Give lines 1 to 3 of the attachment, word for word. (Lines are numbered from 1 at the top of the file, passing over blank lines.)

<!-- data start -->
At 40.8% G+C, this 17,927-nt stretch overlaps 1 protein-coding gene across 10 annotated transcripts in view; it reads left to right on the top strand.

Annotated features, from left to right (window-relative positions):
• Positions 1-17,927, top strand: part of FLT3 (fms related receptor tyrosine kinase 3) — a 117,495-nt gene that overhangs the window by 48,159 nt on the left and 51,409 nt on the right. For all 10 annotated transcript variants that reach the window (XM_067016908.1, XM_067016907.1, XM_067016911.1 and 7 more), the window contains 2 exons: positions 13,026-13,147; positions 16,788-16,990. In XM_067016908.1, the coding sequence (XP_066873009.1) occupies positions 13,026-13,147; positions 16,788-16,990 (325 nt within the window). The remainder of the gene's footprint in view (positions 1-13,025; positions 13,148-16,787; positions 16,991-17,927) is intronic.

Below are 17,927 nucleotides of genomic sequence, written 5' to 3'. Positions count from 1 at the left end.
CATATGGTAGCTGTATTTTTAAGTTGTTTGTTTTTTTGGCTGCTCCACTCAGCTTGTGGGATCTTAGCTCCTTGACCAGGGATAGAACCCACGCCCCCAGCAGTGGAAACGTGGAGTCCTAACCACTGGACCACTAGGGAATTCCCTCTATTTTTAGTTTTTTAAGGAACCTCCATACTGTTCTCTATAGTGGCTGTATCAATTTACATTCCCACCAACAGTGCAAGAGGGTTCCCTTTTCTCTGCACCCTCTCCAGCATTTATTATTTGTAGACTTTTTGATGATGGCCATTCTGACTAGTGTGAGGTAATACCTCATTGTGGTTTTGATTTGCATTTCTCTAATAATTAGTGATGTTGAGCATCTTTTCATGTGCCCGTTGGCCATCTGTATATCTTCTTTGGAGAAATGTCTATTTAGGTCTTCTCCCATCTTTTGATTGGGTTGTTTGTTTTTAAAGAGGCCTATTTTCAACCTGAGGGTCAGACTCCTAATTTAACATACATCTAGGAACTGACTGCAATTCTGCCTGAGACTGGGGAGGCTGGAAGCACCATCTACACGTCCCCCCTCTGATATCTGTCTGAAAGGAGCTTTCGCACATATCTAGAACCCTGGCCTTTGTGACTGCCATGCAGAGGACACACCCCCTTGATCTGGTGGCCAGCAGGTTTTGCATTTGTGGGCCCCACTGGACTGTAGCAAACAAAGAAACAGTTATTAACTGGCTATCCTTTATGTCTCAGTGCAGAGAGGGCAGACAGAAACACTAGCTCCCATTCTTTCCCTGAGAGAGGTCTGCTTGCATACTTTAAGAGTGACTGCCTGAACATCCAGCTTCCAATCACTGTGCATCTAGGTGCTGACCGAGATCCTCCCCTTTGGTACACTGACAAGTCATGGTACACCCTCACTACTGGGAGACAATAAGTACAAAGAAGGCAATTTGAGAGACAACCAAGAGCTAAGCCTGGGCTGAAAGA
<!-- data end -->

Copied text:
At 40.8% G+C, this 17,927-nt stretch overlaps 1 protein-coding gene across 10 annotated transcripts in view; it reads left to right on the top strand.

Annotated features, from left to right (window-relative positions):
• Positions 1-17,927, top strand: part of FLT3 (fms related receptor tyrosine kinase 3) — a 117,495-nt gene that overhangs the window by 48,159 nt on the left and 51,409 nt on the right. For all 10 annotated transcript variants that reach the window (XM_067016908.1, XM_067016907.1, XM_067016911.1 and 7 more), the window contains 2 exons: positions 13,026-13,147; positions 16,788-16,990. In XM_067016908.1, the coding sequence (XP_066873009.1) occupies positions 13,026-13,147; positions 16,788-16,990 (325 nt within the window). The remainder of the gene's footprint in view (positions 1-13,025; positions 13,148-16,787; positions 16,991-17,927) is intronic.